Anyone looking for an explanation in the fundamentals would have to explain why rents were going nowhere. The fact that the vacancy rate had already hit a record high as early as 2002 should have been another really big, bright warning sign that housing was in an unsustainable bubble.

If it was impossible for a competent economist to miss the housing bubble, it should also have been impossible for them to think it could deflate harmlessly. The bubbles in residential and non-residential construction led to enormous overbuilding in both sectors. The wealth effect associated with $8 trillion of transient housing bubble wealth was generating close to $500 billion in annual consumption.

This meant that the combined drop in construction and consumption demand from the collapse off the bubble was almost certainly going to be in excess of $1 trillion. Did Greenspan think he had something in his bag of tricks as Federal Reserve Board chairman that would allow him to quickly replace more than $1 trillion in annual demand?

Absent some new source of demand (which has not appeared), it was inevitable that the collapse of the bubble would lead to a prolonged period of high unemployment. This was all 100 percent predictable; but Greenspan did not predict it…

Incredibly, in spite of this disastrous performance as Fed chairman, Alan Greenspan is still being feted in elite circles. Perhaps this is due to the fact that the people who sit in these elite circles openly celebrated Mr. Greenspan as he drove the economy off a cliff. He was declared the “Maestro” by one of the country’s top reporters. At the annual meeting of central bankers in Jackson Hole, Wyoming, the leading lights of the economics profession debated whether he was the greatest central banker of all time as he prepared to leave his post.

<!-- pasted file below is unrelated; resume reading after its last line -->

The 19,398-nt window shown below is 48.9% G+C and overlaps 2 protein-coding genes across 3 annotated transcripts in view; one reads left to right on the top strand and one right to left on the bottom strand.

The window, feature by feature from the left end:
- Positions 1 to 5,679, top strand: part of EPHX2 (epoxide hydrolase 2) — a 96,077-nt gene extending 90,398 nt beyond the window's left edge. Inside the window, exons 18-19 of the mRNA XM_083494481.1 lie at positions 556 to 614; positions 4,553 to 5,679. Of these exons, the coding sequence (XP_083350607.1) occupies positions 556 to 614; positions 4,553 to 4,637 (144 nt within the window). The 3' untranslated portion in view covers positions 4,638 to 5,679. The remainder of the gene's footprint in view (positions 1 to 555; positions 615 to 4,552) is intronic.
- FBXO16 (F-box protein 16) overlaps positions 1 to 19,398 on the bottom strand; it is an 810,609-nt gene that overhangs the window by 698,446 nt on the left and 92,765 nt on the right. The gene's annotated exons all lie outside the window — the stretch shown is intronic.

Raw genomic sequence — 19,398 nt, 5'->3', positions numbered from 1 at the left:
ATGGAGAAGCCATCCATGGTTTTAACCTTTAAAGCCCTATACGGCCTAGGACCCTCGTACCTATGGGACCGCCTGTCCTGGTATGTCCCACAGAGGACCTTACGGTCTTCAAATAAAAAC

In other words, Greenspan may have ruined the lives of tens of millions of people and cost the lives of tens of thousands (yes, people die because of inept economic policy – they kill themselves, they don’t get health care that they need, and they die from alcoholism and despair), but he does not bear the blame alone. Most of the people who hold top positions in policy and academic circles share blame for disaster – refusing to do the simple analysis that would have allowed them to see this disaster coming.

The pain and suffering caused by Alan Greenspan’s incompetence vastly exceeds the harm that our worst enemies could even dream of inflicting on the United States. Yet, he can always count on a position of honor at the Brookings Institution. Heckuva job, Alan!


Dean Baker is the co-director of the Center for Economic and Policy Research (CEPR). He is the author of Plunder and Blunder: The Rise and Fall of the Bubble Economy and False Profits: Recoverying From the Bubble Economy.